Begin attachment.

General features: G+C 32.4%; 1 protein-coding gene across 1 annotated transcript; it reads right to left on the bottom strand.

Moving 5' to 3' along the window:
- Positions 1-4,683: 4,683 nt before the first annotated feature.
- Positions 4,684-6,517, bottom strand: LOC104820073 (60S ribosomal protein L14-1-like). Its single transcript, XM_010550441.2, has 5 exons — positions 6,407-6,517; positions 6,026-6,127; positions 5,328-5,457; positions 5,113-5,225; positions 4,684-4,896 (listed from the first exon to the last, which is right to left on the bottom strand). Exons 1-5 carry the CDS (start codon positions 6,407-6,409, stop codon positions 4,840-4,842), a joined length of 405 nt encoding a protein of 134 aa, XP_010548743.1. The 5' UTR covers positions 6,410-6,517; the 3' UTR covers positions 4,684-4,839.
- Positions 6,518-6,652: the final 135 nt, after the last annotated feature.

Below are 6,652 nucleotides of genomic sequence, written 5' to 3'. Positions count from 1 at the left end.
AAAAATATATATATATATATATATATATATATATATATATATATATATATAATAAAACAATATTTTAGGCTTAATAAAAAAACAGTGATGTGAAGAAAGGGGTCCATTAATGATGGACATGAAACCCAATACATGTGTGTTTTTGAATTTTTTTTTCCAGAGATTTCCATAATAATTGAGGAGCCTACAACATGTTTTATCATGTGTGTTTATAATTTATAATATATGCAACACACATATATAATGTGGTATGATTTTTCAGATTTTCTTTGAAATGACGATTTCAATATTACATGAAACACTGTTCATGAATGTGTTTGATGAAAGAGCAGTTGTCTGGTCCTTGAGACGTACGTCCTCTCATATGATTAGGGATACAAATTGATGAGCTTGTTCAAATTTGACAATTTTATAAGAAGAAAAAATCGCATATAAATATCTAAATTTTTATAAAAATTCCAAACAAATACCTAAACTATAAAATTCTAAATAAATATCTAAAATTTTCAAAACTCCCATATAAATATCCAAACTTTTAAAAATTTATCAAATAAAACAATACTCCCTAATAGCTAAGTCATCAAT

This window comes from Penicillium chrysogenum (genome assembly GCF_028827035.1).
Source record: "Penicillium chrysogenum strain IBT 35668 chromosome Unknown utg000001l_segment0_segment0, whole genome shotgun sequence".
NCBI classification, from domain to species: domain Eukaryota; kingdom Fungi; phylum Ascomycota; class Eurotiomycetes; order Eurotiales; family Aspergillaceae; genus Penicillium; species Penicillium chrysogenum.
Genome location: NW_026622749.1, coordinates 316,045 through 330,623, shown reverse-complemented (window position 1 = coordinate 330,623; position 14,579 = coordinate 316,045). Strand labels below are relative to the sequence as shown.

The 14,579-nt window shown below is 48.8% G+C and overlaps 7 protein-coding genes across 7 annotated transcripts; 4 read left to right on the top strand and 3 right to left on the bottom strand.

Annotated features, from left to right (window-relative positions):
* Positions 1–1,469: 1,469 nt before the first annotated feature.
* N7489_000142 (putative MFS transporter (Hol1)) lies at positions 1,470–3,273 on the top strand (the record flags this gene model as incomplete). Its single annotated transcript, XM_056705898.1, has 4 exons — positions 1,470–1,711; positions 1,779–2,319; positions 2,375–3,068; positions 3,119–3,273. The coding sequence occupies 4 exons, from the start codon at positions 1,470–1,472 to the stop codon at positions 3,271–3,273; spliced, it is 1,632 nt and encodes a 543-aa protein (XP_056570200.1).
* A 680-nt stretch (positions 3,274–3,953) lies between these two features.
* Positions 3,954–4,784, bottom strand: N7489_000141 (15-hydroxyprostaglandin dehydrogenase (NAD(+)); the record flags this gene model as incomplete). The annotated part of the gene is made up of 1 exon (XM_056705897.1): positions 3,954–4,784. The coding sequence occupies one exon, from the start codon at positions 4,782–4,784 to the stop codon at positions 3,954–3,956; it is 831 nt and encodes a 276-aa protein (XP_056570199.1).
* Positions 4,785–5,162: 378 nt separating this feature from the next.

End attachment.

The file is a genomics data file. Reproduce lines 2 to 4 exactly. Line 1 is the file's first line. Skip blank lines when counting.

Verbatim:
Moving 5' to 3' along the window:
- Positions 1-4,683: 4,683 nt before the first annotated feature.
- Positions 4,684-6,517, bottom strand: LOC104820073 (60S ribosomal protein L14-1-like). Its single transcript, XM_010550441.2, has 5 exons — positions 6,407-6,517; positions 6,026-6,127; positions 5,328-5,457; positions 5,113-5,225; positions 4,684-4,896 (listed from the first exon to the last, which is right to left on the bottom strand). Exons 1-5 carry the CDS (start codon positions 6,407-6,409, stop codon positions 4,840-4,842), a joined length of 405 nt encoding a protein of 134 aa, XP_010548743.1. The 5' UTR covers positions 6,410-6,517; the 3' UTR covers positions 4,684-4,839.